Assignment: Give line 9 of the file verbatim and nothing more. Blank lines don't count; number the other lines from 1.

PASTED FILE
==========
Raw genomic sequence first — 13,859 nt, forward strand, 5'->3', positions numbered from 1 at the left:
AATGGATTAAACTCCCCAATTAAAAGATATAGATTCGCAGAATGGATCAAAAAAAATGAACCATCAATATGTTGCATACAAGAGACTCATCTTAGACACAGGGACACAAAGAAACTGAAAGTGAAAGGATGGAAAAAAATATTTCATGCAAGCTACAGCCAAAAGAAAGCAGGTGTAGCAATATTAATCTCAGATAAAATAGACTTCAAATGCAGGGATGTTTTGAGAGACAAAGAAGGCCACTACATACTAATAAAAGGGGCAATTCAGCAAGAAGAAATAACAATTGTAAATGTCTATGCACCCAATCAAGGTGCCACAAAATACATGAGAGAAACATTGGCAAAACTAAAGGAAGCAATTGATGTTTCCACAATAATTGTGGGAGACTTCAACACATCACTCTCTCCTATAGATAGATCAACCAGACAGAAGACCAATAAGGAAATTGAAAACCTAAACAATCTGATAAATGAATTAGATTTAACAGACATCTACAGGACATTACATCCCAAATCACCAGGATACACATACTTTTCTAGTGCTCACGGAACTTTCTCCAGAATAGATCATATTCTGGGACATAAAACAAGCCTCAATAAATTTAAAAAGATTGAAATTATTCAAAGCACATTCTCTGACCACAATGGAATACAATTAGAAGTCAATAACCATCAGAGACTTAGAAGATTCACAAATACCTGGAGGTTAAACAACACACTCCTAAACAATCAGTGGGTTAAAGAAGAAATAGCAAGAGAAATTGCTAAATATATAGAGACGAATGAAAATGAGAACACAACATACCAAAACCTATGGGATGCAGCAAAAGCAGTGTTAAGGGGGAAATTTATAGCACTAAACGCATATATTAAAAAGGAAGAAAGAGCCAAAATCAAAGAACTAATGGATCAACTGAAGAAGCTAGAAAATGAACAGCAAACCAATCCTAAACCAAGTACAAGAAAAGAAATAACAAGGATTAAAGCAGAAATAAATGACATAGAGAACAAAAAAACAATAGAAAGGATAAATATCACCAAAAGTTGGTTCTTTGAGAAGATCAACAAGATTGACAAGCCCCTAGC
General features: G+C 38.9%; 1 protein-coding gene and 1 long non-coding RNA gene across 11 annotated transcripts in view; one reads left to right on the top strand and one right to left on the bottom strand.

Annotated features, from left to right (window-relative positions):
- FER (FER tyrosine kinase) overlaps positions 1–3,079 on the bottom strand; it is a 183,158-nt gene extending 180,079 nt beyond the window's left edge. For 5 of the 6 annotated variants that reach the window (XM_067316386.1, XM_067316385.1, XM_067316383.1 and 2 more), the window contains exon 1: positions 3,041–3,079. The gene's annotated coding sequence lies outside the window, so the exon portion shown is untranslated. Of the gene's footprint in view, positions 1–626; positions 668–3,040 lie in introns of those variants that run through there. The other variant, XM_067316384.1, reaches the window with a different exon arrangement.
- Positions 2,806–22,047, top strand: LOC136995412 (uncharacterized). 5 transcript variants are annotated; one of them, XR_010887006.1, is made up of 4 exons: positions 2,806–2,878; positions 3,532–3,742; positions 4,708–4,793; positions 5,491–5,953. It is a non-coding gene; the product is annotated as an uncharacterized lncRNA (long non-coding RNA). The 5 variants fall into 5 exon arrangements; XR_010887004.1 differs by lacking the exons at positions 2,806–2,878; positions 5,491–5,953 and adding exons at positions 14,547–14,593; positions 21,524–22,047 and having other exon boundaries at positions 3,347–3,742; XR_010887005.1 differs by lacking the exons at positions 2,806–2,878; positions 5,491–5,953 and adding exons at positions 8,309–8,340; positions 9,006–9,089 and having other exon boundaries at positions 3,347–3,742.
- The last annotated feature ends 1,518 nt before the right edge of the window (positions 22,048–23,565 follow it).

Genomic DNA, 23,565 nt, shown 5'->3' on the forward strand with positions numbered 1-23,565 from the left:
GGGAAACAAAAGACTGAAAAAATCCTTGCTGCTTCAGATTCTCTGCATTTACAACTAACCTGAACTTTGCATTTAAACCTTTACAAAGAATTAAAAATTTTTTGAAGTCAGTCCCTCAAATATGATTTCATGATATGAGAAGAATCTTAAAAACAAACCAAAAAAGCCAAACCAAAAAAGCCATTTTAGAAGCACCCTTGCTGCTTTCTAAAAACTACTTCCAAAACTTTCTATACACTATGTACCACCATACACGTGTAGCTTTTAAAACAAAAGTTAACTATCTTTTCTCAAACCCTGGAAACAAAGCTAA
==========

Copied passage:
GGGAAACAAAAGACTGAAAAAATCCTTGCTGCTTCAGATTCTCTGCATTTACAACTAACCTGAACTTTGCATTTAAACCTTTACAAAGAATTAAAAATTTTTTGAAGTCAGTCCCTCAAATATGATTTCATGATATGAGAAGAATCTTAAAAACAAACCAAAAAAGCCAAACCAAAAAAGCCATTTTAGAAGCACCCTTGCTGCTTTCTAAAAACTACTTCCAAAACTTTCTATACACTATGTACCACCATACACGTGTAGCTTTTAAAACAAAAGTTAACTATCTTTTCTCAAACCCTGGAAACAAAGCTAA